From AP story by Steven Dubois and Dan Joling 7/31/2015.
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About Mike Neuman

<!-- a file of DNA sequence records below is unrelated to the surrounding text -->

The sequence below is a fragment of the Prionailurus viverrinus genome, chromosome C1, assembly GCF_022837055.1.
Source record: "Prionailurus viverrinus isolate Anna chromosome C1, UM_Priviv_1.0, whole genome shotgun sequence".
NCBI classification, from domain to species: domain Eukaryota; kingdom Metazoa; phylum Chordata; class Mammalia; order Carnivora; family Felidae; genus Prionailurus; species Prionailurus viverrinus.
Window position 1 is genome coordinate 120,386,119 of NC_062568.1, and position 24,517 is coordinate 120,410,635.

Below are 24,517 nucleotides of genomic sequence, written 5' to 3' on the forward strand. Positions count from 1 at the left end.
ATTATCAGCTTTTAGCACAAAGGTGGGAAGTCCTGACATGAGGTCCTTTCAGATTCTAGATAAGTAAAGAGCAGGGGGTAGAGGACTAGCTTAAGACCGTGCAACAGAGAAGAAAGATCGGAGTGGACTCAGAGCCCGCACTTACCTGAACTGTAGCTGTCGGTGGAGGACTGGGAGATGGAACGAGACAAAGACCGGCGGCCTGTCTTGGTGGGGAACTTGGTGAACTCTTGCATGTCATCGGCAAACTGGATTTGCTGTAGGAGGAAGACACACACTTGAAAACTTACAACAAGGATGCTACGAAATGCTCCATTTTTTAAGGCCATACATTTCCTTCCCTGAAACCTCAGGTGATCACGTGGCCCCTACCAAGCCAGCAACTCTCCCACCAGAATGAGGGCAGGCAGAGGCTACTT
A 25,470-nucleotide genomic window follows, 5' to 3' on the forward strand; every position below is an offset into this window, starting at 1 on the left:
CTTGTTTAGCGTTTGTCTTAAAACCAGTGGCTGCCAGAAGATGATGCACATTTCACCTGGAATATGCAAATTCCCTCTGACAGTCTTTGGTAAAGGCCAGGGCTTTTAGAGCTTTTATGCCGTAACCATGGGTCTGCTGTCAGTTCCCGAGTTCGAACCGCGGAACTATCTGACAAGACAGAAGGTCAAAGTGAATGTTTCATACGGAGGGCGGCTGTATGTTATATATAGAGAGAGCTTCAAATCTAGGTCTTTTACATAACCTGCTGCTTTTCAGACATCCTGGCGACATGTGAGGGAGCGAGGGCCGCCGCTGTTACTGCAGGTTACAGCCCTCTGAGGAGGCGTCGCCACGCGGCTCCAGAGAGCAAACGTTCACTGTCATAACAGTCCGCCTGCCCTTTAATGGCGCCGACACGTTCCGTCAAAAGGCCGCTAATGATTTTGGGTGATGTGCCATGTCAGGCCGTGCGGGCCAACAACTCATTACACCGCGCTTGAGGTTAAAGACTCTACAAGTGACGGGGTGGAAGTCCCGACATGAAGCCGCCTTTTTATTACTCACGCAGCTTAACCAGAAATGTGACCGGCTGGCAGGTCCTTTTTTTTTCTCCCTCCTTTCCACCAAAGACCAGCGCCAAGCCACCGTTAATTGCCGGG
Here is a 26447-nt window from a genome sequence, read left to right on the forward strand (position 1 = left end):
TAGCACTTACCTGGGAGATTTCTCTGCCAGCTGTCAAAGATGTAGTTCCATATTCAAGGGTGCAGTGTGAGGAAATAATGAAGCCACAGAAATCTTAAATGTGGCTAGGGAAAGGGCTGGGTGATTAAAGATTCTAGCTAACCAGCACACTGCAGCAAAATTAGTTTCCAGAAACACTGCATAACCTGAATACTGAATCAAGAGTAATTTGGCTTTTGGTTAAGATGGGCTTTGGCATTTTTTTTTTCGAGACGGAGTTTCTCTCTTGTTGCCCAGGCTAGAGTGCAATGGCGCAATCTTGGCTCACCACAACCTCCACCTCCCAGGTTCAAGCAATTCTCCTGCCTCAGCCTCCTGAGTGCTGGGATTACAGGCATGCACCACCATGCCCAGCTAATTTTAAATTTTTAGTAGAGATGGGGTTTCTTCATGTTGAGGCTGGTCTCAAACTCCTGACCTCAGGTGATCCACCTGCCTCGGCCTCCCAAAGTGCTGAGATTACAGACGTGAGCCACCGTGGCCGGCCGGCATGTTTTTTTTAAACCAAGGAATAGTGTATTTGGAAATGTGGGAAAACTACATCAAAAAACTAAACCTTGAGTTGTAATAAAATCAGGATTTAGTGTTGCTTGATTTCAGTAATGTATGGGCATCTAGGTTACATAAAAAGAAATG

Identical twin; Long-time advocate of protection of our environment; Married; Father to three sons; Grandfather to one granddaughter; Born and raised in Wisconsin; Graduate of University of Wisconsin; post graduate degrees in agricultural economics and Water Resources Management fro UWMadison; Former School Crossing Guard for City of Madison; Bike to Work for 31 years with Wisconsin Department of Natural Resources; Retired from DNR in 2007; Biked to school crossing guard site 2 X daily for 7 years retiring in 2019; in addition to being an advocate of safeguarding our environment, I am also an advocate for humane treatment of animal, children, and people in need of financial resource for humane living. I am presently a Volunteer for Habitat for Humanity, Madison, Wisconsin. I oppose all long (>500 miles) distance travel (via fossil fuel burning) for nonessential purposes and all ownership of more than one home. I am opposed to militarism in any form particularly for the purpose of monetary gain. I am a Strong believer in people everywhere having the right to speak their minds openly, without any fear of reprisal, regarding any concerns; especially against those in authority who are not acting for the public good?in a timely fashion and in all countries of the world not just the U S.. My identical twin, Pat, died in June 2009. He was fired from his job with the National Weather Service despite having a long and successful career as a flood forecaster with the Kansas City National Weather Service. He took a new position in the Midwest Regional Office in Minneapolis. Unfortunately, Pat’s work for the NWS went sour after he began to see the evidence for concern about rising global temperatures shortly after relocating to Minneapolis, and how they appeared to effect of flooding on the Red River that flows out of Canada before entering the U.S. in North Dakota. . Pat and I conversed on a regular basis with other scientists on the Yahoo Group named “Climate Concern “ and by personal email. The NWS denied his recommendation to give his public presentation o n his research at the “Minneapolis Mall of America” in February 2000, which deeply affected h,im. I will h He strongly believed the information ought be shared with the public to which I concurred. That was the beginning of the vendetta against my brother, Patrick J. Neuman, for speaking strongly of the obligations the federal government was responsible for accurately informing the citizenry. A way great similar response to my raising the issue of too many greenhouse gases being emitted by drivers of vehicles on Wisconsin highway system, my immediate supervisors directed: “that neither global warming, climate change nor the long term impacts upon the natural resources of Wisconsin from expansion of the state highway system were to be any part of my job requirements, and that I must not communicate, nor in a memorandum to all the bureau, shall any person who works in the same bureau I do communicate with me, neither verbally on the phone, by email.